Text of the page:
TypeScript Event Handlers

My introductory presentation on TypeScript and React led to a lively discussion about typing event handlers in both React and the DOM. The first is fairly straightforward: events in React behave more or less exactly as you would expect. TypeScript’s quirky implementation of DOM events, however, leads to an interesting conversation about expectations, tradeoffs, and the challenge of trying to type a fast-and-loose dynamic language like JavaScript.

But first, React

React event handlers receive synthetic, React-specific events. An onClick handler, for instance, can expect to be passed the corresponding React.MouseEvent:

class MyComponent extends React.Component<P, S> {
  // See: @types/react/index.d.ts
  onClick(e: React.MouseEvent) {
    // ...
  }

  render() {
    return (
      <button onClick={this.onClick}>
        Click me!
      </button>
    );
  }
}

If we inspect the corresponding type declarations, we’ll see that React gives event handlers like onClick a fairly specific type:

// @types/react/index.d.ts
interface MouseEvent<T = Element> extends SyntheticEvent<T> {
  // ...
}

type MouseEventHandler<T = Element> = EventHandler<MouseEvent<T>>;

interface DOMAttributes<T> {
  // ...
  onClick?: MouseEventHandler<T>;
}

Since clicking requires a mouse, expecting that onClick should receive a MouseEvent (rather than, say, a KeyboardEvent) makes sense. Calling onClick with anything else will rightly yield a compiler error, and–if we were only concerned with React–that would be that.

What about the DOM?

Think of React as a “write-once, run anywhere” layer on top of the Document Object Model (DOM). Instead of dealing with quirky browser APIs, developers get to work with a consistent, vendor-independent view of the world. And as anyone who’s done it the other way knows, that’s a pretty amazing thing.

Sometimes, though, we have to cut through React’s friendly abstractions and deal with what lies beneath. Here, event-handling gets a little more interesting. The setup is simple enough:

const onClick = (e: MouseEvent) =>
  console.log(`(${e.clientX}, ${e.clientY})`);

window.addEventListener('click', onClick);

But there’s a surprising implementation here that’s worth an extra look.

Aside: Why type at all?

An investment in TypeScript (or any other static type-checker) pays off in guarantees that the data inside our program are well-formed. Any question about those guarantees spawns further, uncomfortable questions about the value of our investment. We expect TypeScript to tell us when things break.

I bet you see where this is headed.

Something wicked

Let’s try a little experiment. In addition to clicking the mouse, we’ll now let users “click” with a key.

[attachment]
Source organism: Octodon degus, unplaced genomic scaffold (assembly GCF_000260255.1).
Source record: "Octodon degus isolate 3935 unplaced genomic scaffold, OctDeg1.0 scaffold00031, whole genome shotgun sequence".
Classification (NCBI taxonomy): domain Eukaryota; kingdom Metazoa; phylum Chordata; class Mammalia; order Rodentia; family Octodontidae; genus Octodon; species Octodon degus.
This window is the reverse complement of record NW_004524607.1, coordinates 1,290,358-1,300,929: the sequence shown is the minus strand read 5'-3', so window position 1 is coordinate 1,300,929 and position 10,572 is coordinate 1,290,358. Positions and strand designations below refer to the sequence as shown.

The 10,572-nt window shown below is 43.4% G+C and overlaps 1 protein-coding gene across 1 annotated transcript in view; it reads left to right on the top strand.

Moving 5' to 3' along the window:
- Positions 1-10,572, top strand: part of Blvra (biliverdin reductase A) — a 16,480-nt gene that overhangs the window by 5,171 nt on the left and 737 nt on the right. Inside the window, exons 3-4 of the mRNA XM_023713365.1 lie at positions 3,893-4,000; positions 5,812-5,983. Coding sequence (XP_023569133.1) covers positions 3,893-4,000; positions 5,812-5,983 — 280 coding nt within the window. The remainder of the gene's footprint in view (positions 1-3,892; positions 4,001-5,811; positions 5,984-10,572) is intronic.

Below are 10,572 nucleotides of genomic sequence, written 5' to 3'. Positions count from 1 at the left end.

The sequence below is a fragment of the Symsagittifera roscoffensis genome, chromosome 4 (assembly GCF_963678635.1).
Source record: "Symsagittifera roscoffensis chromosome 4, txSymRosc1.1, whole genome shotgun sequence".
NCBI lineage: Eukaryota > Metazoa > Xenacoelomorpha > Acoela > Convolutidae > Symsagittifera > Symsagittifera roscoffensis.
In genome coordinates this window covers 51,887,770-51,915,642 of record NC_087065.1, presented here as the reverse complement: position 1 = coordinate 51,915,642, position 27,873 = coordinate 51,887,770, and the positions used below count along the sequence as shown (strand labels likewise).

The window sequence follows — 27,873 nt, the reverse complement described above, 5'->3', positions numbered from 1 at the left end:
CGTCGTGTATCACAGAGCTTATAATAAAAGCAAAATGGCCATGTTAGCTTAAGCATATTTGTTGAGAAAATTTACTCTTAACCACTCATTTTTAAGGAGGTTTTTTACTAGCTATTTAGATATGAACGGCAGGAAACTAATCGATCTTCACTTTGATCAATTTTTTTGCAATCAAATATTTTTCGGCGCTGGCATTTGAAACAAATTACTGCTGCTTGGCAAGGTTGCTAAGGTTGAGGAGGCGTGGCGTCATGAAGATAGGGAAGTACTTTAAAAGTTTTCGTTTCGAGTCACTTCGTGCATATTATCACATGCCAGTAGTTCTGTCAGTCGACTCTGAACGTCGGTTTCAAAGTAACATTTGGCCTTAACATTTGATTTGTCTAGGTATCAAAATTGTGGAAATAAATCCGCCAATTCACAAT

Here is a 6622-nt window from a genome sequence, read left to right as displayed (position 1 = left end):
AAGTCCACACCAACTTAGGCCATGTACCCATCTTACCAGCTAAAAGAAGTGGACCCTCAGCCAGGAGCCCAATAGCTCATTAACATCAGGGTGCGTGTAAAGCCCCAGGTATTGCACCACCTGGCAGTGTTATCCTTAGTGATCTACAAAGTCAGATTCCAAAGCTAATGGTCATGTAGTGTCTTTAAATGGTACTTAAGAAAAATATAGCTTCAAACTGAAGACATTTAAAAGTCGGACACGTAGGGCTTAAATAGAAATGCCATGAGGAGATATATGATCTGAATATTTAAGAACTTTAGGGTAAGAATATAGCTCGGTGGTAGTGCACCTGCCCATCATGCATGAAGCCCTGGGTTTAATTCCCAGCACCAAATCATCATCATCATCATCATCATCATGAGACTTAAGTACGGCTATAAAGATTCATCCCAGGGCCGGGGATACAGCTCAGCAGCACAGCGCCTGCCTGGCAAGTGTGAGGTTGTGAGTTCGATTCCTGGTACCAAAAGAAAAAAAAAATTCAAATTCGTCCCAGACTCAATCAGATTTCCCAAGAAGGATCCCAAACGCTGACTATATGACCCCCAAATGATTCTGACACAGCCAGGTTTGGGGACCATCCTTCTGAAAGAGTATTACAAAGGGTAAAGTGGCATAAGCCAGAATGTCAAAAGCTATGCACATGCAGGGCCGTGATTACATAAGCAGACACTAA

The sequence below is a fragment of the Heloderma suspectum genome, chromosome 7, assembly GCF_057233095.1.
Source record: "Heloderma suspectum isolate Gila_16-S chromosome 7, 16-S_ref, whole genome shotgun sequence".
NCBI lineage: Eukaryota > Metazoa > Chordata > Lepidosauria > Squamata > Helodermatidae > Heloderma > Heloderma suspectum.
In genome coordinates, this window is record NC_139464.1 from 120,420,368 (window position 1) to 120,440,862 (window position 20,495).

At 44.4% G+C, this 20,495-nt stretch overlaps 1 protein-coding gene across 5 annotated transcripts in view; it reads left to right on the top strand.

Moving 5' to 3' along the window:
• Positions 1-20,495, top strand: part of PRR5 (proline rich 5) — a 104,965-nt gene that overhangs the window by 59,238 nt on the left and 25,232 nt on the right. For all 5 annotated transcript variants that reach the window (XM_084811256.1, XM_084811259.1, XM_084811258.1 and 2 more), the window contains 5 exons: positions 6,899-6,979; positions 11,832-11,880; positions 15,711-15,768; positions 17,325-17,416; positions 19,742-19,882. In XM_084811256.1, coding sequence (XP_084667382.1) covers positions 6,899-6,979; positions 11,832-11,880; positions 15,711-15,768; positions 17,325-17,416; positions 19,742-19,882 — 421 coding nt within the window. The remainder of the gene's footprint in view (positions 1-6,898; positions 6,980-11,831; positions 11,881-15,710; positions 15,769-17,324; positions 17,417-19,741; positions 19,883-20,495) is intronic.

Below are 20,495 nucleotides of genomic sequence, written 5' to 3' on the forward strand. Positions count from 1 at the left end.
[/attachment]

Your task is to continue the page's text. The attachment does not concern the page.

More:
const onClick = (e: MouseEvent) =>
  console.log(`(${e.clientX}, ${e.clientY})`);

window.addEventListener('click', onClick);
window.addEventListener('keydown', onClick);

As one would expect, keydown will spawn a KeyboardEvent–not the MouseEvent the callback is expecting. And yet this change compiles! It runs, too, though the console output won’t be particularly useful:

> (undefined, undefined)

The compiler can’t know at compile-time that passing a KeyboardEvent to onClick will be safe–yet for some reason it allows the behavior anyway.

In My Type System?

Type systems are described in terms of soundness–a sound type system being one that catches all errors, whether or not they’re possible at runtime–and completeness–a complete system being one that will only report possible errors. The ideal system is sound and complete.

TypeScript’s contributors are smart people that are doubtless well-aware of the point. Yet we have conclusive evidence of TypeScript behaving unsoundly. Nor is this the only case: there are a number of special circumstances the compiler will ignore.

These circumstances are quite deliberate. One of TypeScript’s design goals is to remain a superset of JavaScript. That means allowing most of the behavior that JavaScript allows, which in broad term is a lot.

One of those things is callback reuse: an unusual-but-not-uncommon pattern that TypeScript goes out of its way to accommodate (flowtype, incidentally, does not). Feel like binding mouse events and keyboard events to the same handler? Here’s your rope.

In the spirit of the extensible web, React gets to make its own rules. One of those rules is consistent callback behavior.

Conclusion

Even when TypeScript is playing by JavaScript rules, however, there are limits to what the compiler will allow. Let’s try adjusting onClick to expect a number:

const onClick = (n: number) => { /* ... */ }

window.addEventListener('click', onClick);

This time, we’ll see the expected compiler error:

// Argument of type '(e: number) => void' is not assignable to parameter of type 'EventListenerOrEventListenerObject'.
//   Type '(e: number) => void' is not assignable to type 'EventListenerObject'.
//     Property 'handleEvent' is missing in type '(e: number) => void'.

A KeyboardEvent where a MouseEvent should be, whatever. But even when accommodating browser APIs a number is a bridge too far. Even unsound cases have their limits.

Hey, I'm RJ! For more learnings about software and management, find me @rjzaworski or sign up for my semi-regular newsletter.

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